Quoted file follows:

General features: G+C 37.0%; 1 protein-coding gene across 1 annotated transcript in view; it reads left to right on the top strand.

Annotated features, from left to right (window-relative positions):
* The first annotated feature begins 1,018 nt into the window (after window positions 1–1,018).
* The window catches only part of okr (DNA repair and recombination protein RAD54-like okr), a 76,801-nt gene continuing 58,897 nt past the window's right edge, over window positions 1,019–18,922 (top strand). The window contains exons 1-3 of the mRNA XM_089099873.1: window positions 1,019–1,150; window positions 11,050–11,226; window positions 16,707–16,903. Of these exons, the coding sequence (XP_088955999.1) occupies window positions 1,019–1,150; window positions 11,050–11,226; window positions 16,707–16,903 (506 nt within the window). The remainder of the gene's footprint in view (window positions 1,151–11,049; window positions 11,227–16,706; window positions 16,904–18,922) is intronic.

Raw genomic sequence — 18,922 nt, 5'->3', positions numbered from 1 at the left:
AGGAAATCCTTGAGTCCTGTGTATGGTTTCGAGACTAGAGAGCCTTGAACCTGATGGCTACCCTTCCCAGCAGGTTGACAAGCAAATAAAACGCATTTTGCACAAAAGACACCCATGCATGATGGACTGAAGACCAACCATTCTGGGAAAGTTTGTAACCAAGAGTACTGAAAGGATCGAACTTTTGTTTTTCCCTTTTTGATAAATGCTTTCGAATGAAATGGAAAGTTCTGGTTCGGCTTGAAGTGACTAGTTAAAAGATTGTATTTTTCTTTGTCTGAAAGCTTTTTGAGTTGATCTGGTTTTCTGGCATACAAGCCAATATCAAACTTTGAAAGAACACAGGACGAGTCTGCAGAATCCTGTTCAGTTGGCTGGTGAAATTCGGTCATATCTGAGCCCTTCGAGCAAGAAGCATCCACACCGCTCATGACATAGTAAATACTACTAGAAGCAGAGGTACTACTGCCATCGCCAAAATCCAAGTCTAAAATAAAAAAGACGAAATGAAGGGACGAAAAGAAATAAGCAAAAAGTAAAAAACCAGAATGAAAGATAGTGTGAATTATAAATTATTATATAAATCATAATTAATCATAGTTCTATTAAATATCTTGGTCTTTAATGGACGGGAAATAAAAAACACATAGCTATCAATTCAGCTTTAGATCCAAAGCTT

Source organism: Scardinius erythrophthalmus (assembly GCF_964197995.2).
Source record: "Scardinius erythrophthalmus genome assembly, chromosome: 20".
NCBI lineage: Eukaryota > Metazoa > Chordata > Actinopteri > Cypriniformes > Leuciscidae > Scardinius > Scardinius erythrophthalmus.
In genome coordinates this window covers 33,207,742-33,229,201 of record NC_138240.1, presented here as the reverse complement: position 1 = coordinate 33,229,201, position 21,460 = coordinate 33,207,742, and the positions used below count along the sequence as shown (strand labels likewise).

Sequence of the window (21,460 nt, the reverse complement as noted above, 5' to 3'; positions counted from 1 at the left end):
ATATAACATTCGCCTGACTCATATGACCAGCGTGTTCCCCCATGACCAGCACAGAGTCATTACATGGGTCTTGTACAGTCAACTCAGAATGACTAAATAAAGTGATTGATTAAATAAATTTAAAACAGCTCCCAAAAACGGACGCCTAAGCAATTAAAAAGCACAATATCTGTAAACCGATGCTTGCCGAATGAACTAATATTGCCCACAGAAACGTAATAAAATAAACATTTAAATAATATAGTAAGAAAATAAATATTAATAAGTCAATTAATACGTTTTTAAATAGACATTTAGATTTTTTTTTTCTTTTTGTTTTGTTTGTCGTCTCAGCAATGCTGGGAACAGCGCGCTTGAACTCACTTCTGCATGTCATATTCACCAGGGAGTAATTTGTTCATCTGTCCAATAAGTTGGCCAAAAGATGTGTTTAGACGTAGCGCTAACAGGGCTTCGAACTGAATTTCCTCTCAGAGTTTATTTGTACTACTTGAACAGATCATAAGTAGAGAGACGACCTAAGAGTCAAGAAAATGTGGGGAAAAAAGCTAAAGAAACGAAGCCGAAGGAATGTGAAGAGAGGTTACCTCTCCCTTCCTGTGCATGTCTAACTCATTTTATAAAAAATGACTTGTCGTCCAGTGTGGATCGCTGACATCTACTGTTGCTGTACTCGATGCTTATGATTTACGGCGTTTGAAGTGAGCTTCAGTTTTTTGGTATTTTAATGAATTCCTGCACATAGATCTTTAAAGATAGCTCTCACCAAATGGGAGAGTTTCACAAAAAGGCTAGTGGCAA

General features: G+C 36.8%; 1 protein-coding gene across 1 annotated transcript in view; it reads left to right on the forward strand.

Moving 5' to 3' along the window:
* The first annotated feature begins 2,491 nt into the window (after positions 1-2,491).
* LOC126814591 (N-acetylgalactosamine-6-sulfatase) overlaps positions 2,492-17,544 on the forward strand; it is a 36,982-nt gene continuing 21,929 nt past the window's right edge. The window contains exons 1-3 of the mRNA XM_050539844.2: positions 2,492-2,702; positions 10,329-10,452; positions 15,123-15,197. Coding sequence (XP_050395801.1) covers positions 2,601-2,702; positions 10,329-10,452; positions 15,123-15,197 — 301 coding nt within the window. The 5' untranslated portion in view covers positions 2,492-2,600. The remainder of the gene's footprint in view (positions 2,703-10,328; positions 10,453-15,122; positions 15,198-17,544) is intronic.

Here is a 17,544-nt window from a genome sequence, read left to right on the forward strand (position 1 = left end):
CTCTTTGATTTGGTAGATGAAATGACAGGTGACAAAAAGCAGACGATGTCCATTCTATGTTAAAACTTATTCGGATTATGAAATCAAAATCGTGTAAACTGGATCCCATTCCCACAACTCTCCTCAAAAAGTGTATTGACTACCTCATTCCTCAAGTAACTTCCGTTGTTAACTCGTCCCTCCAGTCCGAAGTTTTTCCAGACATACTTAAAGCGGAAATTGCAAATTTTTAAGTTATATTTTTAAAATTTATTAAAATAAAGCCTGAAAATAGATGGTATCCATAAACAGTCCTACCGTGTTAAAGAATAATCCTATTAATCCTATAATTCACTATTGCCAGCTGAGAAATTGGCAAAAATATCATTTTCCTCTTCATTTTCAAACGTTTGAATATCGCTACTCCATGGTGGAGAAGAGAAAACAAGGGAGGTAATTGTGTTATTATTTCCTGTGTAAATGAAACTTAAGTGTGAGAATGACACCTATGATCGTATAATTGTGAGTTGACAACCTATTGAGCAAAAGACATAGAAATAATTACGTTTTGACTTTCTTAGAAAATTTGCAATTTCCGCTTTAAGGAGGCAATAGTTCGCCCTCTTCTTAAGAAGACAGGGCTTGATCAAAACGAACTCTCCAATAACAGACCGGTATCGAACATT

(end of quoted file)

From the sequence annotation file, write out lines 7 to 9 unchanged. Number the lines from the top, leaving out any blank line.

Source organism: Scardinius erythrophthalmus (assembly GCF_964197995.2).
Source record: "Scardinius erythrophthalmus genome assembly, chromosome: 20".
NCBI lineage: Eukaryota > Metazoa > Chordata > Actinopteri > Cypriniformes > Leuciscidae > Scardinius > Scardinius erythrophthalmus.